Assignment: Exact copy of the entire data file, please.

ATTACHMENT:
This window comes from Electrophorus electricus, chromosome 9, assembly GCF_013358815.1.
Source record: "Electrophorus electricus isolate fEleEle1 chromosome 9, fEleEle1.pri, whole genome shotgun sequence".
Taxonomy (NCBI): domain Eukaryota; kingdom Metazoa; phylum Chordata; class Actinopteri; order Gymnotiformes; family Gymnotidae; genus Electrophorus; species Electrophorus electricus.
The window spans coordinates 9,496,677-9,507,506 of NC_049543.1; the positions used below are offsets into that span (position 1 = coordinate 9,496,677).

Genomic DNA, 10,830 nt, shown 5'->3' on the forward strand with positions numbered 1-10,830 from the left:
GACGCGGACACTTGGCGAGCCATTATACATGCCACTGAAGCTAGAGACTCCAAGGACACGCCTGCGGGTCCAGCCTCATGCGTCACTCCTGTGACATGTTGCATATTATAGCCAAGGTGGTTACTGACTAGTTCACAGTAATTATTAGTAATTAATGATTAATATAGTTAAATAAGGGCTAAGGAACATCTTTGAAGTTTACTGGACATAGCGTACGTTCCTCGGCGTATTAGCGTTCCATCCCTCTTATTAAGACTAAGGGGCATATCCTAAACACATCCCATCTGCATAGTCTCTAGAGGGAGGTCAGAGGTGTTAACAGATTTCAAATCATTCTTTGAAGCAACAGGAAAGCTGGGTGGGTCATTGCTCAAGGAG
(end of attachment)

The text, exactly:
This window comes from Electrophorus electricus, chromosome 9, assembly GCF_013358815.1.
Source record: "Electrophorus electricus isolate fEleEle1 chromosome 9, fEleEle1.pri, whole genome shotgun sequence".
Taxonomy (NCBI): domain Eukaryota; kingdom Metazoa; phylum Chordata; class Actinopteri; order Gymnotiformes; family Gymnotidae; genus Electrophorus; species Electrophorus electricus.
The window spans coordinates 9,496,677-9,507,506 of NC_049543.1; the positions used below are offsets into that span (position 1 = coordinate 9,496,677).

Genomic DNA, 10,830 nt, shown 5'->3' on the forward strand with positions numbered 1-10,830 from the left:
GACGCGGACACTTGGCGAGCCATTATACATGCCACTGAAGCTAGAGACTCCAAGGACACGCCTGCGGGTCCAGCCTCATGCGTCACTCCTGTGACATGTTGCATATTATAGCCAAGGTGGTTACTGACTAGTTCACAGTAATTATTAGTAATTAATGATTAATATAGTTAAATAAGGGCTAAGGAACATCTTTGAAGTTTACTGGACATAGCGTACGTTCCTCGGCGTATTAGCGTTCCATCCCTCTTATTAAGACTAAGGGGCATATCCTAAACACATCCCATCTGCATAGTCTCTAGAGGGAGGTCAGAGGTGTTAACAGATTTCAAATCATTCTTTGAAGCAACAGGAAAGCTGGGTGGGTCATTGCTCAAGGAG